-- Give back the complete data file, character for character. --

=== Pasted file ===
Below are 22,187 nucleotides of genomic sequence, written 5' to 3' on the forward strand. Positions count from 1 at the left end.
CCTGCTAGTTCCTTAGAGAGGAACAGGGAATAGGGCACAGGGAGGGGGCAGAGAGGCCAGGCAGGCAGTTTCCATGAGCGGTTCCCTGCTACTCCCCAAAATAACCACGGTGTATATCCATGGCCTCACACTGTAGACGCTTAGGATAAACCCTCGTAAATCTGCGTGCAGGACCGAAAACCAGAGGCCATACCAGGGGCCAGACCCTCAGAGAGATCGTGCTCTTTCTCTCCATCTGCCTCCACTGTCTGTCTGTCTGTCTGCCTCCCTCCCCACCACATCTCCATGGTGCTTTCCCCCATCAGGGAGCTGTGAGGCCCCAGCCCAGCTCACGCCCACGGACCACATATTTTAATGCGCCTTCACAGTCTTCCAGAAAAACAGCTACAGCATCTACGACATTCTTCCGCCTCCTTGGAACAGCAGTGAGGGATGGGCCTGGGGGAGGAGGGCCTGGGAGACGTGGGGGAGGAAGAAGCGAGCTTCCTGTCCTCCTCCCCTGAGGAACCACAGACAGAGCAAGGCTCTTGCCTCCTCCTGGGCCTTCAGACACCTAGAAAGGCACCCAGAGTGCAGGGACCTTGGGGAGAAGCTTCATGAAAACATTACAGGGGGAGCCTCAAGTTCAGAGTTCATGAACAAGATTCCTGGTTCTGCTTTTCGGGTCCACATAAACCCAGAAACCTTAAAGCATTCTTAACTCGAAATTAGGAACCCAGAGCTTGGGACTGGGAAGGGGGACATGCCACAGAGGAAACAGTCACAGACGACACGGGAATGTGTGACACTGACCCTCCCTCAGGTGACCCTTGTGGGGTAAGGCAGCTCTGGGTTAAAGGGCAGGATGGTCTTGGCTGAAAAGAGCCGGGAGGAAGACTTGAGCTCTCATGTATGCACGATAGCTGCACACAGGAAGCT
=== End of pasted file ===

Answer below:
Below are 22,187 nucleotides of genomic sequence, written 5' to 3' on the forward strand. Positions count from 1 at the left end.
CCTGCTAGTTCCTTAGAGAGGAACAGGGAATAGGGCACAGGGAGGGGGCAGAGAGGCCAGGCAGGCAGTTTCCATGAGCGGTTCCCTGCTACTCCCCAAAATAACCACGGTGTATATCCATGGCCTCACACTGTAGACGCTTAGGATAAACCCTCGTAAATCTGCGTGCAGGACCGAAAACCAGAGGCCATACCAGGGGCCAGACCCTCAGAGAGATCGTGCTCTTTCTCTCCATCTGCCTCCACTGTCTGTCTGTCTGTCTGCCTCCCTCCCCACCACATCTCCATGGTGCTTTCCCCCATCAGGGAGCTGTGAGGCCCCAGCCCAGCTCACGCCCACGGACCACATATTTTAATGCGCCTTCACAGTCTTCCAGAAAAACAGCTACAGCATCTACGACATTCTTCCGCCTCCTTGGAACAGCAGTGAGGGATGGGCCTGGGGGAGGAGGGCCTGGGAGACGTGGGGGAGGAAGAAGCGAGCTTCCTGTCCTCCTCCCCTGAGGAACCACAGACAGAGCAAGGCTCTTGCCTCCTCCTGGGCCTTCAGACACCTAGAAAGGCACCCAGAGTGCAGGGACCTTGGGGAGAAGCTTCATGAAAACATTACAGGGGGAGCCTCAAGTTCAGAGTTCATGAACAAGATTCCTGGTTCTGCTTTTCGGGTCCACATAAACCCAGAAACCTTAAAGCATTCTTAACTCGAAATTAGGAACCCAGAGCTTGGGACTGGGAAGGGGGACATGCCACAGAGGAAACAGTCACAGACGACACGGGAATGTGTGACACTGACCCTCCCTCAGGTGACCCTTGTGGGGTAAGGCAGCTCTGGGTTAAAGGGCAGGATGGTCTTGGCTGAAAAGAGCCGGGAGGAAGACTTGAGCTCTCATGTATGCACGATAGCTGCACACAGGAAGCT